Pro Bono Project’s Expungement Clinic collaborates with local organizations

Photo of District Court Judge Denise Hartsfield (JD '91), coordinator of the law school's Pro Bono Clinic

District Court Judge Denise Hartsfield (JD '91), coordinator of the law school's Pro Bono Clinic

The Pro Bono Project’s Expungement Clinic is partnering with the National Association for the Advancement of Colored People (NAACP) Winston-Salem Chapter,  the Ministers Conference of Winston-Salem and Vicinity, the Forsyth County Criminal Defense Bar,  Legal Aid of Northwest North Carolina  and the Winston-Salem Bar Association for a collaborative event that will be held from 10 a.m. to noon on Saturday, Feb. 24, 2018, at the NAACP Headquarters, 4130 Oak Drive. The event is free and open to the public. Registration is not required, according to organizers. The Winston-Salem Chronicle also reported on this event.

Organizers say the goal of the event is to educate the public about changes in expungement laws, identify criteria for people who may be eligible for expungement, and discuss pros and cons of expungement and how criminal records can be a barrier to employment. An update on pending legislation in this area and a discussion about community needs concerning criminal records will be part of the event. Other activities will include information gathering and a mock intake presentation.

The Expungement Clinic’s student organizers state, “The information session on Feb. 24 will be a great opportunity for us to engage with community partners, especially the NAACP and the Minister’s Conference, while also helping to give those in attendance a better understanding of the expungement process in North Carolina. With the change in the expungement statute late last year that made expungement more accessible to more people, there is now more than ever an opportunity to help people clear their records and move forward with their lives. We hope that the information session will arm those in attendance (and those they pass the information on to) with the knowledge of their rights and opportunities under the new law.”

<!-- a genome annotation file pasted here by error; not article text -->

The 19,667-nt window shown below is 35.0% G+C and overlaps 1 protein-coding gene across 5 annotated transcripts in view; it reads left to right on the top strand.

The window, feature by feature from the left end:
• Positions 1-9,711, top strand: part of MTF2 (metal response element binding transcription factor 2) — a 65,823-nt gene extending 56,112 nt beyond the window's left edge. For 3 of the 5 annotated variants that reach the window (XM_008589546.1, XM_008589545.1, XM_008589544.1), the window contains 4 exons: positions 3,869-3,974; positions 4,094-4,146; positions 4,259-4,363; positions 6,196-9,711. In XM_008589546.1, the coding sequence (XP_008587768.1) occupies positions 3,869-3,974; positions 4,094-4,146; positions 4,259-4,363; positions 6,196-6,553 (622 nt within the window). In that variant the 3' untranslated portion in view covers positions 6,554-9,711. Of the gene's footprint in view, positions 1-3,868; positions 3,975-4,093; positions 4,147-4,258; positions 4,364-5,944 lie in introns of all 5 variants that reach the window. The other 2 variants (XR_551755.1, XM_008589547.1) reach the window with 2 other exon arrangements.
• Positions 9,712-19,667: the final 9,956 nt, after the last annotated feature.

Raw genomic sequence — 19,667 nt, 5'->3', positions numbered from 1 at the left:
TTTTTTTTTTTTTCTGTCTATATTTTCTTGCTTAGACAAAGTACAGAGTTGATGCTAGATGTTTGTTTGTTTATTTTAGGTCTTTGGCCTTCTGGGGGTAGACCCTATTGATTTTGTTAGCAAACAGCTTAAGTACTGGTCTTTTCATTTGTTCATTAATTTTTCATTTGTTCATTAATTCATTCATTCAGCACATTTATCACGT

The Wake Forest Pro Bono Project’s Expungement Clinic helps people convicted of misdemeanors and felonies get convictions expunged from their records. For these individuals, this typically means more job opportunities, housing options and eligibility for public benefits.

Wake Forest School of Law’s Pro-Bono Coordinator and contact for this collaboration is District Court Judge Denise Hartsfield (JD ’91), coordinator for the law school’s Pro Bono Project. Hartsfield, a native of Winston-Salem, says,  “community collaboration is essential in the pro bono arena… Giving back to the community at large is at the heart of what lawyers do.” When asked about the event, Harstfield elaborates that, “the pro bono expungement project has taken a positive turn in terms of collaborations and with organization and information accountability.  With so many positive changes to the North Carolina expungement laws, the project feels strongly that public education is essential to ensure that residents know and fully understand their rights in this area.  The students are excited to have this platform , and hope to inform more residents about opportunities to clean up criminal records.”

The Local National Association for the Advancement of Colored People (NAACP) strives to ensure the political, educational, social, and economic equality of rights of all persons and to eliminate racial discrimination.  The Ministers Conference of Winston-Salem and Vicinity focuses its efforts on maintaining close Christian fellowship and finding solutions to valid concerns through ministers and pastors of local churches. This organization has completed 111 projects and awarded $100+ in scholarships.

Forsyth County Criminal Defense Bar provides support and training for those practicing in criminal law in Forsyth County, making it an additional key partner for this collaborative event.  Legal Aid of Northwest North Carolina (LANC) is a statewide, nonprofit law that provides legal assistance in civil matters to eligible, low-income clients who have problems satisfying basic needs. The Winston-Salem Bar Association encourages African-American lawyers to dedicate their skills to uplift local communities.

For more information about the event, please email Judge Hartsfield at or Pro Bono Project organizers Melanie Cormier or John Ryan at